Ransomware attacks have hit healthcare organizations hard, with one out of every 42 falling victim in Q3 2022. The Lorenz group employs double extortion tactics, demanding ransoms ranging from $500,000 to $700,000 for data release.

Despite their seemingly modest demands, the aftermath of their attacks can be catastrophic, especially for smaller healthcare businesses. Lorenz’s origins trace back to the .sZ40 ransomware discovered in October 2020, and they have shown persistence and adaptability in targeting English-speaking countries.

Source – The Cyber Express

Ransomware Attack Hits Johnson Controls International (JCI)

Johnson Controls International (JCI) has fallen victim to a ransomware attack that has disrupted its operations and impacted partners. The company initiated its incident response plan, collaborating with cybersecurity experts and insurers to mitigate the situation. While many applications remain operational, the incident is expected to continue causing disruptions.

JCI subsidiaries, such as Simplex and Ruskin, have reported technical issues affecting their websites and customer portals. The attack’s impact on the release of financial results and annual performance is under evaluation.

The Department of Homeland Security (DHS) is investigating whether sensitive security information and personally identifiable data were compromised in the breach, as JCI holds contracts related to DHS security systems.

The Dark Angels Team ransomware gang is believed to be responsible for the attack, demanding a $51 million ransom for data decryption and non-release of stolen data. The group uses double extortion tactics and primarily targets government, healthcare, finance, and education sectors.

The attack has raised concerns about supply chain vulnerabilities, emphasizing the need for stronger cybersecurity standards in government contracts.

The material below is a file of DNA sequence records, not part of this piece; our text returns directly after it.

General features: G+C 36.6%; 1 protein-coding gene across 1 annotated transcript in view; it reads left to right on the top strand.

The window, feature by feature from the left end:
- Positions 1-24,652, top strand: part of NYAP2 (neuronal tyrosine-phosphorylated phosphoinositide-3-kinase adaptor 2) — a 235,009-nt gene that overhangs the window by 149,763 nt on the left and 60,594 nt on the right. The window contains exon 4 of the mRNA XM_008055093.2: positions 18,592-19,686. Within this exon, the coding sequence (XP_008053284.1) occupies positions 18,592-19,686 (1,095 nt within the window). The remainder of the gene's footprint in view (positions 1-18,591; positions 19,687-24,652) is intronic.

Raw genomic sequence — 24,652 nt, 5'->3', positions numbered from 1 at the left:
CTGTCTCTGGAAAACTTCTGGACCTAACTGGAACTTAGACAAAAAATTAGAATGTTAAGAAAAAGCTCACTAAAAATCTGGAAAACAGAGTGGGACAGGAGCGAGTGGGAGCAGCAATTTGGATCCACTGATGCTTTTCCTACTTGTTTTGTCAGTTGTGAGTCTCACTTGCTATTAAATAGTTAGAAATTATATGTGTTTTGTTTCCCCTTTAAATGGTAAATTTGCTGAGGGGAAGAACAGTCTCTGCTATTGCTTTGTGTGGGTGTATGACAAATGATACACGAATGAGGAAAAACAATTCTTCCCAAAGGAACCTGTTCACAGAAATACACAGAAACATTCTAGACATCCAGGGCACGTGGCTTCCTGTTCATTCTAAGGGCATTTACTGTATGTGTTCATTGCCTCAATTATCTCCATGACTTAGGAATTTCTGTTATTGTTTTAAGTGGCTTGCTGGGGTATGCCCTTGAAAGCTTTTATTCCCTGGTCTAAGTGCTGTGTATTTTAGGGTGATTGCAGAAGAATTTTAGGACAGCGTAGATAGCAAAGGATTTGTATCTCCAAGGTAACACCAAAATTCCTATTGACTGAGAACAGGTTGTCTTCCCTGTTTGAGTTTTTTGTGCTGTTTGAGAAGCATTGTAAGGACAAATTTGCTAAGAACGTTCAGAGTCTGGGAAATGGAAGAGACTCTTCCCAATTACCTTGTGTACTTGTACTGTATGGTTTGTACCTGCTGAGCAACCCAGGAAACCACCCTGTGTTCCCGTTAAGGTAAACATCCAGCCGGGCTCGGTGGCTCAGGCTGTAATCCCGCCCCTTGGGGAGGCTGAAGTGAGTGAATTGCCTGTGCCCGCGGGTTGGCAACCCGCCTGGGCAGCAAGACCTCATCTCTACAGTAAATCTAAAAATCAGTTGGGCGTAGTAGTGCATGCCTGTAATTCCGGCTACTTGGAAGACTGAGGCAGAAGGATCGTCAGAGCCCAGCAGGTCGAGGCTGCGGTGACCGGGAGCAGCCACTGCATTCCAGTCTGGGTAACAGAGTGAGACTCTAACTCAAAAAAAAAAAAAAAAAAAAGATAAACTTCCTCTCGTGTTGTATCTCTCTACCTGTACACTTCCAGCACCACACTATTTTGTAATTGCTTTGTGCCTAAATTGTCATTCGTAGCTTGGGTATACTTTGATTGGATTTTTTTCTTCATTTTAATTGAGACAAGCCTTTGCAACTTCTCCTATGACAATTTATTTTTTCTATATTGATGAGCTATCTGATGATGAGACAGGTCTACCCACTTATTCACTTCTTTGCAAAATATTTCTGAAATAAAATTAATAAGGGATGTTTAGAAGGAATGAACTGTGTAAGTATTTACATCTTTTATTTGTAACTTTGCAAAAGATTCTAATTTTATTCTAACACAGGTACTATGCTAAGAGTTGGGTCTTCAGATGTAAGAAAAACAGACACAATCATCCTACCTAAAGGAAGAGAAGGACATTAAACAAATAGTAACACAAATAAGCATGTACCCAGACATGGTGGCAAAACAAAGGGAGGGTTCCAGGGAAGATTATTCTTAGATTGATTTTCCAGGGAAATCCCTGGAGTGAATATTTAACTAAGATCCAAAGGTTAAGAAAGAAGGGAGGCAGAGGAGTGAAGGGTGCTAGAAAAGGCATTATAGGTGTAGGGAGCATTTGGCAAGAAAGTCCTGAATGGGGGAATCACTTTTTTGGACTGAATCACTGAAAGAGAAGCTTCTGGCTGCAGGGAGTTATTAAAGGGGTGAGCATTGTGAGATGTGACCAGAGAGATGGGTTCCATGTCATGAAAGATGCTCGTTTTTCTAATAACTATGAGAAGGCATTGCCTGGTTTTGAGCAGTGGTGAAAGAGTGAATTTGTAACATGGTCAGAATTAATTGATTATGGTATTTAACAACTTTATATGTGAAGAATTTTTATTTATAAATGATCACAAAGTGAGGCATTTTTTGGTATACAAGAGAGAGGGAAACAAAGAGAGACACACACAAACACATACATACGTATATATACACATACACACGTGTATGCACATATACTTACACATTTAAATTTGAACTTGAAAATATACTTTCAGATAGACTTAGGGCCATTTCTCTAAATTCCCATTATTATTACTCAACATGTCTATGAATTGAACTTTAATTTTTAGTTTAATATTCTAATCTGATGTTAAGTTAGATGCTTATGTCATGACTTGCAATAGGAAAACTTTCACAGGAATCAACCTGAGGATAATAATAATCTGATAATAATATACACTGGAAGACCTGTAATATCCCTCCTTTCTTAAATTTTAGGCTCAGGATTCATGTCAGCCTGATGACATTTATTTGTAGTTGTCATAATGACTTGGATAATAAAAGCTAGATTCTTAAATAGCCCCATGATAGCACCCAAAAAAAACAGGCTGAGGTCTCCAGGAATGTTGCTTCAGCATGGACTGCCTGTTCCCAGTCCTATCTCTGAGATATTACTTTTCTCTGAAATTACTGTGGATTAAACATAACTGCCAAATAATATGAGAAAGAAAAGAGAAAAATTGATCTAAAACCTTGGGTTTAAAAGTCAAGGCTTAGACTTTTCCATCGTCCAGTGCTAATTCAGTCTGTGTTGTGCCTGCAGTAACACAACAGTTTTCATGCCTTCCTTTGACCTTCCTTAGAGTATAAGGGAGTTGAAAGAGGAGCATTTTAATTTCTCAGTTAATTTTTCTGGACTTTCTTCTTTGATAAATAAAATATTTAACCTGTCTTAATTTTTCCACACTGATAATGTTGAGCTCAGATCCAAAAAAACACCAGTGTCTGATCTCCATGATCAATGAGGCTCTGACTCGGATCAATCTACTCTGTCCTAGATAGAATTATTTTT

Cybersecurity experts suspect the ransomware used in the attack may be a new variant targeting Johnson Controls, leveraging known vulnerabilities and social engineering tactics.

Source – CPO Magazine

Critical Alert: Google Urges Immediate Chrome Update to Fix Actively Exploited Zero-Day Vulnerability

Google has released fixes to address a recently exploited zero-day vulnerability, CVE-2023-5217, in the Chrome browser. This high-severity flaw is a heap-based buffer overflow in the VP8 compression format within the libvpx video codec library. Exploiting such vulnerabilities can lead to program crashes or arbitrary code execution, impacting system availability and integrity. The issue was discovered and reported by Clément Lecigne of Google’s Threat Analysis Group and has been actively abused by a commercial spyware vendor to target high-risk individuals. Users are urged to update their Chrome browsers to version 117.0.5938.132 to mitigate potential threats.

This marks the fifth zero-day vulnerability in Google Chrome addressed this year, with previous flaws including CVE-2023-2033, CVE-2023-2136, CVE-2023-3079, and CVE-2023-4863. Additionally, there are suspicions that Cytrox, an Israeli spyware maker, may have exploited a recently patched Chrome vulnerability (CVE-2023-4762) as a zero-day to deliver malware, although details on such attacks are limited.

Mozilla has also released Firefox updates to address CVE-2023-5217, and users are advised to apply the fixes as they become available for other Chromium-based browsers like Microsoft Edge, Brave, Opera, and Vivaldi.

Source – The Hacker News